The Centre also has the responsibility for implementing the Scottish Executive's strategy ‘Healthy Working Lives - A Plan for Action', published in 2005. The starting point for implementing the strategy was to join together and unify the SHAW national award scheme, Safe and Healthy Working and the business and employability strands of Scotland Against Drugs for national delivery under its overarching banner.



The promotion of health and wellbeing in the workplace will not be effective, however, unless it is part of a comprehensive approach to Health & Safety.

Employers, together with workers and their representatives, have a statutory duty under the Health & Safety at Work etc., Act 1974 and later regulations under that legislation, together with more recent European regulations, such as the Management of Health and Safety at Work Regulations 1999, which required employers to carry out risk assessments on all of their workers and to introduce measures to minimise the effects of any hazards which may be present.

Measures and policies introduced under the legislation and subsequent regulations must be reviewed regularly, with trade union representatives, who can make valuable contributions about any improvements needed in a workplace. Under the Health & Safety at Work, etc. Act, safety representatives have a wide range of rights and functions and regular meetings of health and safety committees are the ideal fora to discuss issues of mutual concerns.

As would be expected, all of the employers in our survey had Health & Safety policies, as required under the 1974 Act.


Occupational Health Schemes have a major part to play in preventing ill-health through work and in ensuring that people can return to work as quickly as possible after an illness.

The Health and Safety Executive has identified two elements to occupational health. Firstly, in the effect of work on employees' health and the health of others, by identifying what can cause or contribute to ill health in the workplace; by determining the action required to prevent people being made ill by work and by introducing suitable control measures to prevent ill health, such as back pain. Secondly to ensure that people with health conditions, or who have a disability or impairment are not unreasonably prevented from taking up job opportunities and by adapting work practices so that people at work are fit to perform required tasks.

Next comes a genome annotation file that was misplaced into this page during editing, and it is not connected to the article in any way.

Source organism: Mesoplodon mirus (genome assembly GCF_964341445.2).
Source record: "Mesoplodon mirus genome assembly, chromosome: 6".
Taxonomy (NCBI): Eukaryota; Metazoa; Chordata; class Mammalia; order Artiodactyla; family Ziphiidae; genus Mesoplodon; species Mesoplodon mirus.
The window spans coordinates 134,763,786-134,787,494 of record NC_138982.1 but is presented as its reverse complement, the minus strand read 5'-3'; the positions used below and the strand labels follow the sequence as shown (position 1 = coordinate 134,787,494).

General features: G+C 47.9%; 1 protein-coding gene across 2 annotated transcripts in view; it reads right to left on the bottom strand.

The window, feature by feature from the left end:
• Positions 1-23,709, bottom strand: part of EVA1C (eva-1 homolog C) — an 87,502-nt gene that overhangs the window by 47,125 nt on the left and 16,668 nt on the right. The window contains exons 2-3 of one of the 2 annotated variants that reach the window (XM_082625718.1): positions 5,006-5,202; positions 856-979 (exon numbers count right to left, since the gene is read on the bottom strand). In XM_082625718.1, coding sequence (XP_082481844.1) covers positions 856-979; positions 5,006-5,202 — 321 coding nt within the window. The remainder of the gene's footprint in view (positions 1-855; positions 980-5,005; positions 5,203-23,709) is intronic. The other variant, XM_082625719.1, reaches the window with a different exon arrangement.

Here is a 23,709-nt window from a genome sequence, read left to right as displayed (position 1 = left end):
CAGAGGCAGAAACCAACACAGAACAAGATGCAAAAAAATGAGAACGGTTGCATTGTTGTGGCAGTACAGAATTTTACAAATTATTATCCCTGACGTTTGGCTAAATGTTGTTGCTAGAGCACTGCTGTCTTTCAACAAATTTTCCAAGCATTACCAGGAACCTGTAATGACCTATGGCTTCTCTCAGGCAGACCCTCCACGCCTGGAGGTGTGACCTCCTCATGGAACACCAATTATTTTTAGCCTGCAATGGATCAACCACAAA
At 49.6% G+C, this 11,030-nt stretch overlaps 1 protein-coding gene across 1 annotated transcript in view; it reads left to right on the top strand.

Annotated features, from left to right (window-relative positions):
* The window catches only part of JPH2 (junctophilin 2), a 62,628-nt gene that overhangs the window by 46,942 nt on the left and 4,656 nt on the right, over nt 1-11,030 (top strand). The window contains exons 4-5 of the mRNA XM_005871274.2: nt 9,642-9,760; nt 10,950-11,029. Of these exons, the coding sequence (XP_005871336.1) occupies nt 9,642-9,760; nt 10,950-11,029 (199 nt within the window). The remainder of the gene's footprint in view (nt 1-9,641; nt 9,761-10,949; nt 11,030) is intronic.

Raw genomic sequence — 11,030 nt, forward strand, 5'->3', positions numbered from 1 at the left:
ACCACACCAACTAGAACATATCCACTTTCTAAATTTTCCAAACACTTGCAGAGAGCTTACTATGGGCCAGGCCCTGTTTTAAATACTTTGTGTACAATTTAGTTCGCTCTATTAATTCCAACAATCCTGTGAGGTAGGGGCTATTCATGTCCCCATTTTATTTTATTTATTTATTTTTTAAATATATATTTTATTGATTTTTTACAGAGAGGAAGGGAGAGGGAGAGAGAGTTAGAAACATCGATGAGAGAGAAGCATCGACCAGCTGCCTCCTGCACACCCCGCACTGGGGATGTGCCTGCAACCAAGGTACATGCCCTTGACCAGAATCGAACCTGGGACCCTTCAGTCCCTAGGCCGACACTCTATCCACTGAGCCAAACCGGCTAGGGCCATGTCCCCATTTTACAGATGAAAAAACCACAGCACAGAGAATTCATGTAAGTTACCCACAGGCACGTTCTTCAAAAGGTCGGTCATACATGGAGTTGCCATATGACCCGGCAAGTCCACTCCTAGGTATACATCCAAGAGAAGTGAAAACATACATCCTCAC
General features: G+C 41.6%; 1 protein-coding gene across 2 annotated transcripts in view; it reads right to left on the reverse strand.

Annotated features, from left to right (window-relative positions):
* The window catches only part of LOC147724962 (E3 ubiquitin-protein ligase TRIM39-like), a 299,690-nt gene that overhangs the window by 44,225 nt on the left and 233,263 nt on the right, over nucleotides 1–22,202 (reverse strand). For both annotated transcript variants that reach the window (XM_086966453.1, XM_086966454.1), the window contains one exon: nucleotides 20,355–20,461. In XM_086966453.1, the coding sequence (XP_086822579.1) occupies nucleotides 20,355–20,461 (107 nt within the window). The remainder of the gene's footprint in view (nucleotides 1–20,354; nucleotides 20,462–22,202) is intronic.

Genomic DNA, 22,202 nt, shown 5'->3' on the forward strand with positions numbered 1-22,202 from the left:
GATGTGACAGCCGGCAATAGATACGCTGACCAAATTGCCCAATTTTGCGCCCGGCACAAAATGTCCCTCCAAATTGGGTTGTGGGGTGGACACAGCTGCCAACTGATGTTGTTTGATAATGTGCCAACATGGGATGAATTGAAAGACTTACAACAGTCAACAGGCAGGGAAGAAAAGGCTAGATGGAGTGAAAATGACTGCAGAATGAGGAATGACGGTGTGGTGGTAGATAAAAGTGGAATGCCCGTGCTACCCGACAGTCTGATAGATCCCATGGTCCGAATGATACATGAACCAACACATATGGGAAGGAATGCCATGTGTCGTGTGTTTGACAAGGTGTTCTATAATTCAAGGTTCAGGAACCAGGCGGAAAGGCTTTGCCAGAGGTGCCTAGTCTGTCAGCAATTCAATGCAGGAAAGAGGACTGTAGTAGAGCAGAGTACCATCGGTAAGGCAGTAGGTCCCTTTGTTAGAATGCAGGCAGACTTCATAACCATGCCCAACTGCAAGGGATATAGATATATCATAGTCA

There has been greater emphasis on the latter element, due to the requirements of the Disability Discrimination Act and to the Government's attempts to cut the amount of people claiming Incapacity Benefit by encouraging them to engage in rehabilitation programmes and returning to work. Specifically through Workplace Health Connect a government funded service on return to work issues.

The Scottish Centre for Health Working Lives can offer a variety of free and confidential occupational health and safety services through their network advisers. The service allows organisations and individuals to better recognise and address occupational any health and safety problem or workplace issue that they may be experiencing. Components of the service include an advice line; a website with free downloadable material and an email enquiry service and a network of advisors who visit workplaces and can carry out a free and confidential workplace assessment and provide an action plan for the organisation, where required.

The rise in Occupational Health Services has come about mainly to address issues of sickness absence which has become a great concern of organisations, both in the public and private sectors.

Most of the employers in our survey either had their own occupational health network or employed commercial enterprises to provide a service. Many offered a mixture of both. Those who preferred in-service provision often had their own doctor, an occupational nurse and in certain places, physiotherapists. One also employed the use of a Cognitive Behaviour Therapist to assist with mental health and stress issues.

The public sector in Scotland has to a large extent, however, followed the private sector in outsourcing what are seen as non-core functions and this has meant a huge growth in the provision of external occupational health services, which is expected to grow by 35% over the next five to ten years in the public sector. Occupational health is now required to deliver a wide range of services, including health promotion schemes, advice or involvement in the handling or psychosocial health issues, employee assistance programmes, counselling, etc.